This mountain sport has it’s routes in history. During the First World War, the Italian and Austro-Hungarian armies fought against each other on the vertical walls of mountains. In order to succeed, they had to fix iron ladders and wire cables to the rock, often under enemy fire. These cable ways that allowed tropes the reach positions in which to define high mountain passed are now opportunities for the active outdoor enthusiast enter mountainous terrain that once was reserved for rock climbers. In the 1980s these relics of the wars were rusting and unreliable, but the popularity of these adventures have lead to the restoration of historic Via Ferratas and the creation of new routes.
In German speaking regions these are called kletterstige and Switzerland has embraced many new and ambitious routes, however the heart of Via Ferrata (Italian for “iron route”) is in the Italian Dollomites. A Via Ferrata is a protected climbing route with a steel cable which runs along the way and is periodically (every 3 to 10 metres) fixed to the rock. A Via Ferrata can vary in length from short routes taking less than an hour, to long, demanding routes covering significant distance and altitude (1,000 metres or more of ascent taking eight or more hours to complete). In certain areas, such as the Dolomites, it is possible to link several Via Ferrata together, staying overnight in mountain refuges, and so undertake extensive multi-day climbing tours at high altitude.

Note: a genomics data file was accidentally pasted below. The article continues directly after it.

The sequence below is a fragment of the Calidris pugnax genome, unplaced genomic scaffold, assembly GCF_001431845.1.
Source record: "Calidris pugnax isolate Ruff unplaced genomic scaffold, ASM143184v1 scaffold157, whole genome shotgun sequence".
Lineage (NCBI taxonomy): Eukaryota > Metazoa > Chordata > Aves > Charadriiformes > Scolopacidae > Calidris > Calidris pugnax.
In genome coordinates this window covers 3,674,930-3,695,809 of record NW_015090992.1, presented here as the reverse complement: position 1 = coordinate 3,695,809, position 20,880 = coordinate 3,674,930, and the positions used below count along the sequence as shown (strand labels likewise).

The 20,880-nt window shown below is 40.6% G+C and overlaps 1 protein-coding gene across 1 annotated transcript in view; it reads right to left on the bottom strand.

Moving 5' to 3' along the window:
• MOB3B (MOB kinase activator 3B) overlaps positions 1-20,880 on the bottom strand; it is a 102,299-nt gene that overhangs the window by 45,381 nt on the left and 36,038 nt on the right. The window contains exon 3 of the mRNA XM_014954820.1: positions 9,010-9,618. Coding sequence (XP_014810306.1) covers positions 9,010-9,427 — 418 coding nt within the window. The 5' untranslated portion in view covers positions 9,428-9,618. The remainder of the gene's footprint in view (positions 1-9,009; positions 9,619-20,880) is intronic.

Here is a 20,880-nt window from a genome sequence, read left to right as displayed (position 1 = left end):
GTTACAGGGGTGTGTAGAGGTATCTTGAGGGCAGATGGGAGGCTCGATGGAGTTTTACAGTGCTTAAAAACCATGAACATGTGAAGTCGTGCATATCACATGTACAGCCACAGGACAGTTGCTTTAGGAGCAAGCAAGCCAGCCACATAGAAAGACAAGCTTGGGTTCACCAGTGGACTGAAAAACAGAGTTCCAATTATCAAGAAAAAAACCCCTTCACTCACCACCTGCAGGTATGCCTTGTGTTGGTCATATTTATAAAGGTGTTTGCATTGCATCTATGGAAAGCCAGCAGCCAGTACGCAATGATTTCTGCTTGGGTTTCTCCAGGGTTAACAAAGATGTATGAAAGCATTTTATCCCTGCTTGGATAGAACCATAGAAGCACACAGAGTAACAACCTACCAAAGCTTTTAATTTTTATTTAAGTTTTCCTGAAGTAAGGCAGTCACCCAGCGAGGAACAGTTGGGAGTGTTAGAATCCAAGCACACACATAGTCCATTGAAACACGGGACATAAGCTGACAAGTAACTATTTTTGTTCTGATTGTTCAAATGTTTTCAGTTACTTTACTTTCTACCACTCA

Difficulty: Routes of various grades
Fitness Level: Medium